They were out in the street, looking up at the tall baroque dome of the Isaac Cathedral. “God save us from the Astoria ballroom,” said Jeremy. Elizaveta seemed thoughtful. “Do you know anything about the Bronx?” he asked.
“No, unless you mean those wild horses in your kovboi stories.”
Jeremy locked Elizaveta in a tremendous bear hug. “Oh, absurd, absurd,” he said, in English.
“I don’t know exactly what you mean,” said Elizaveta in Russian, “but it’s true.” She struggled to free her arms, and then put them around his neck.
They clung together. This time Jeremy felt desire run through him like summer lightning. He tried to kiss the corners of her lips, where the smiles were. Elizaveta whispered and began to touch his face with soft kisses. “Oh, I don’t care,” she said. “Come on. Pay another visit to my apartment. This time I invite you.”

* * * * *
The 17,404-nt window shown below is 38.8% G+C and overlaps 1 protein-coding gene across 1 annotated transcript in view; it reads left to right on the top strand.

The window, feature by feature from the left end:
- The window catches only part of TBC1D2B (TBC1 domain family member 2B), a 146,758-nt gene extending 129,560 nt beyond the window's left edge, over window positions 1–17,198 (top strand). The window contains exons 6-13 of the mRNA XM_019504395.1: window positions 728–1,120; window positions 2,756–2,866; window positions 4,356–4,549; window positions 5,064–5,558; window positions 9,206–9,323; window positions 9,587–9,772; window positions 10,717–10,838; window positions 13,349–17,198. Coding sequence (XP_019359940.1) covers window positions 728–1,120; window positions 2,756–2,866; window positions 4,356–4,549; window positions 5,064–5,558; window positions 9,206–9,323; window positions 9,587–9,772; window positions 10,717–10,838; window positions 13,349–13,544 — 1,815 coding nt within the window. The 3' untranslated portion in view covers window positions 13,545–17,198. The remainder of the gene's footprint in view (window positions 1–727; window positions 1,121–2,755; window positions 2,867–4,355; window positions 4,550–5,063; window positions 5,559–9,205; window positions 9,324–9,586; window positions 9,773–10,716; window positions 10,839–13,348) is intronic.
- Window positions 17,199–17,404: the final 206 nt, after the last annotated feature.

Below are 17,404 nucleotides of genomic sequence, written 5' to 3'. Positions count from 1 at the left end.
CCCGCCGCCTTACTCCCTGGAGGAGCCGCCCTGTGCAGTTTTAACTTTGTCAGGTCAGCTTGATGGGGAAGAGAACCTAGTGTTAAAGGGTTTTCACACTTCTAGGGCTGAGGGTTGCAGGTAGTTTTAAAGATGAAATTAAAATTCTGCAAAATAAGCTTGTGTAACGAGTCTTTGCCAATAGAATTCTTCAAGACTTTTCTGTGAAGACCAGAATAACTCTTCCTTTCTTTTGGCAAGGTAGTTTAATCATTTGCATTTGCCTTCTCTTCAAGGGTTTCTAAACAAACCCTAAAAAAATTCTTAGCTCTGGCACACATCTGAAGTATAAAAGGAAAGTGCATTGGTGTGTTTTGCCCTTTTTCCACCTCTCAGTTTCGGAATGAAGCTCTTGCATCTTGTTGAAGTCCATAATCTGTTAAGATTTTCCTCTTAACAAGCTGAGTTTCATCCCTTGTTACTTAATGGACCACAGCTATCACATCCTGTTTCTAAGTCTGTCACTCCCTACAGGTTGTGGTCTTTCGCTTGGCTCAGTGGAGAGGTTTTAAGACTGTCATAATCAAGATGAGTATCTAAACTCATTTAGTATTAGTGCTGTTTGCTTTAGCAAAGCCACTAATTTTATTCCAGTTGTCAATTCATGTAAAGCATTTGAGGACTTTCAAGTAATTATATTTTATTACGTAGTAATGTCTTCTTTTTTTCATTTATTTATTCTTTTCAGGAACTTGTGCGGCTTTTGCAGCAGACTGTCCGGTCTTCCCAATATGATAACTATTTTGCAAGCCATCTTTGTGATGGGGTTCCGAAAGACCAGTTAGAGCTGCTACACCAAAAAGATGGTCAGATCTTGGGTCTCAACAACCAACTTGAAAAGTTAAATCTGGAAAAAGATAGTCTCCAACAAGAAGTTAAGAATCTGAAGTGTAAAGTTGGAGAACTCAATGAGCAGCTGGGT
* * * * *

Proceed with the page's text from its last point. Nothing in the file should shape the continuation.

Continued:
“But — ”
She put her finger over his lips. “No one will notice. You look completely Russian now. I’ve ruined you.”
The last hint of summer dusk hung on and on, as it does in the north. They leaned close, strolling down the wide Nevsky again. Finally he asked, “Will the grandmothers be out?”
“Of course not. They are much too old.”
“But, couldn’t they drop into the communal kitchen or something?” He heard his voice growing plaintive.
“No, no, no, they always eat early.” Elizaveta laughed softly. “They won’t mind us. They’ll sit in the far corner and turn their backs and bend over their sewing. They have an incredible amount of sewing to do.”
“But, still — ”